Steve Schwarzman's wealth probably makes a lot of people jealous. He is, after all, fabulously rich. And that would be FABULOUSLY, in all caps.
If Blackstone goes public, Schwarzman will become even more fabulously rich, to the tune of $677 million additional dollars, on top of retaining a 23% stake in the firm. And if that doesn't make you jealous, there's that Wall Street Journal profile of Schwarzman this week, (subscription required) which details, among other things, his upper class sensitivity to a butler's squeaky black shoes, and his and his wife's fancy for $400 worth of stone crabs on weekends. But making a lot of money shouldn't make you a target. And that's what appears to be happening in Congress.
At the last private equity hearings, the outrage over private equity's wealth was palpable. I'd be well on my way to paying for a cup of coffee (at Starbucks, too) if I got a dime for every time the phrase "income inequality" was uttered. Andy Stern, the president of the Service Employees International Union, testified that "the concentration of wealth in the hands of the top one percent of Americans" is a problem--- and that was a sentiment many congressmen supported.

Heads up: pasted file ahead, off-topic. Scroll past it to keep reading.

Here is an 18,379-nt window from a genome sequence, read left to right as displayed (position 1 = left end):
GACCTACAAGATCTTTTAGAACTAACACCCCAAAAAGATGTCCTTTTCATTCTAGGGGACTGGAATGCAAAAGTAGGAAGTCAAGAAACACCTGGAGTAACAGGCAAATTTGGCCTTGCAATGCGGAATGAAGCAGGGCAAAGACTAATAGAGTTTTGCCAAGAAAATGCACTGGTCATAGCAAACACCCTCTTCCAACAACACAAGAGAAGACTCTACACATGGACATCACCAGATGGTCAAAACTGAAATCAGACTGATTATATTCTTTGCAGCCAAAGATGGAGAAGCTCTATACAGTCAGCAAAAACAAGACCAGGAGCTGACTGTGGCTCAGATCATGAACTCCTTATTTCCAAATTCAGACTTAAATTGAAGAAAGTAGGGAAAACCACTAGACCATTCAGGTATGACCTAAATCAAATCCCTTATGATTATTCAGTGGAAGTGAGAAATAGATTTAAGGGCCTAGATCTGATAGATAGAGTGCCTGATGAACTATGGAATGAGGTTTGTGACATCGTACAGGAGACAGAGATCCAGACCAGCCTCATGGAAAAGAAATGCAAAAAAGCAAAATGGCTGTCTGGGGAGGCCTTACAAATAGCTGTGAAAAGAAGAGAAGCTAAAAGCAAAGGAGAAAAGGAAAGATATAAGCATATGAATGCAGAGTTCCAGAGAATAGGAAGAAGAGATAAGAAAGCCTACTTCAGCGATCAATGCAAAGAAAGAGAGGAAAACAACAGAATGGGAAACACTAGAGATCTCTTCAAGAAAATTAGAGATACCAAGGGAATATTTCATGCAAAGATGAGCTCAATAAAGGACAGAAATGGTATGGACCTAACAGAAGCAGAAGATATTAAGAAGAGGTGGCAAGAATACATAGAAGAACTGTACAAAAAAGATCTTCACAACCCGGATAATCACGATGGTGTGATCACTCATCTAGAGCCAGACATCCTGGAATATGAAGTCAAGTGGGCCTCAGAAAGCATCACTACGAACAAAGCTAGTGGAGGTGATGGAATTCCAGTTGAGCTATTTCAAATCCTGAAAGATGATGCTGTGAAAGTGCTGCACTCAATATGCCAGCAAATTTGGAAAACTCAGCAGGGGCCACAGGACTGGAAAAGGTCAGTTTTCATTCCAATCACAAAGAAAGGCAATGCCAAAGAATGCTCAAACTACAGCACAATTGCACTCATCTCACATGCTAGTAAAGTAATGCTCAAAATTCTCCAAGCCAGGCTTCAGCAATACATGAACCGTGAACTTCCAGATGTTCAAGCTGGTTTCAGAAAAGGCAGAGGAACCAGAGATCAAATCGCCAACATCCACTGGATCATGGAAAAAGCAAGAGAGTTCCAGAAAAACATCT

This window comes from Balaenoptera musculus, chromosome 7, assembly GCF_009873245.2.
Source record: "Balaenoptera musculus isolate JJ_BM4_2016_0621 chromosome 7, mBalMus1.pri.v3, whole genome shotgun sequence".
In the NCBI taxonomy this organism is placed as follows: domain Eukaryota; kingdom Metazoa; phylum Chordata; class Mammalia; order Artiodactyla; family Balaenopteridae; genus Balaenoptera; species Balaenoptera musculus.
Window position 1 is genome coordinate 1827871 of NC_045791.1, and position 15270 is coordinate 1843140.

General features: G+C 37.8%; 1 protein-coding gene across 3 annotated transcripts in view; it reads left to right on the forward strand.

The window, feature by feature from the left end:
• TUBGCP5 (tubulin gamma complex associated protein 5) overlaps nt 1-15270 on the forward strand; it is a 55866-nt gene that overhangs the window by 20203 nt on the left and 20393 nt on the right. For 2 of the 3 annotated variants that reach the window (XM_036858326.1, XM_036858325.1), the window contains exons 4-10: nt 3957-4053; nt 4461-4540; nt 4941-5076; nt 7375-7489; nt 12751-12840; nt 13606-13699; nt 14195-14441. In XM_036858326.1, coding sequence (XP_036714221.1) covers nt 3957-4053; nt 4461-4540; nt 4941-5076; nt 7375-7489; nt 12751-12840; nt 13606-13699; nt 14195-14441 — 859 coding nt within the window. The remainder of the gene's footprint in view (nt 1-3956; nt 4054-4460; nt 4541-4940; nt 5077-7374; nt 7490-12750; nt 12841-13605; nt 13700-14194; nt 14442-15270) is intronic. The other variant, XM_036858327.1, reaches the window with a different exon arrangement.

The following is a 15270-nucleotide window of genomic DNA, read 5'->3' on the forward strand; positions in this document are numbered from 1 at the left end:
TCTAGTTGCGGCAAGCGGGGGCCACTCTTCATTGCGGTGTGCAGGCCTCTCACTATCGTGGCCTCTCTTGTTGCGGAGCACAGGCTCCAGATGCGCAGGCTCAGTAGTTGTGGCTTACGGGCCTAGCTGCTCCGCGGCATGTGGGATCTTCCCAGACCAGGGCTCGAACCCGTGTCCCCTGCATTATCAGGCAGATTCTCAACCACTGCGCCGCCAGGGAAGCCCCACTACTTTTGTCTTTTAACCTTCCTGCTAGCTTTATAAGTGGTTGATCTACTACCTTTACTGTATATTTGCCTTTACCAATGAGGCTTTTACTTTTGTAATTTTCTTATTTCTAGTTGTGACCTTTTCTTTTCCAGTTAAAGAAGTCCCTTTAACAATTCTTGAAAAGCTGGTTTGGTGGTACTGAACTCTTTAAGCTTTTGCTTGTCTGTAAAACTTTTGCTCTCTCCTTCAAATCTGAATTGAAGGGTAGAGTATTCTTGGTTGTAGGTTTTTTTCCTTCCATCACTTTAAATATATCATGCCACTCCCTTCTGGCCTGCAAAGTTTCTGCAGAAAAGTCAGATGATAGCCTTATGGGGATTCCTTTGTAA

Ultimately, if Sens. Baucus and Grassley succeed in passing their bill, it would mean a chilling effect. Private equity and hedge fund firms could opt to remain out of the public eye, in the safe, sometimes secretive, and certainly lower-taxed world of private partnerships. Or, they could decide to list elsewhere in the world, exacerbating the waning competitiveness of U-S stock markets.
Yes, subjecting the Blackstones of the world to a higher tax rate could win Congress some support among its hard-working constituents, most of whom don't (and can't) spend $400 on food, let alone stone crabs. But it may, ultimately, cause more harm than good.
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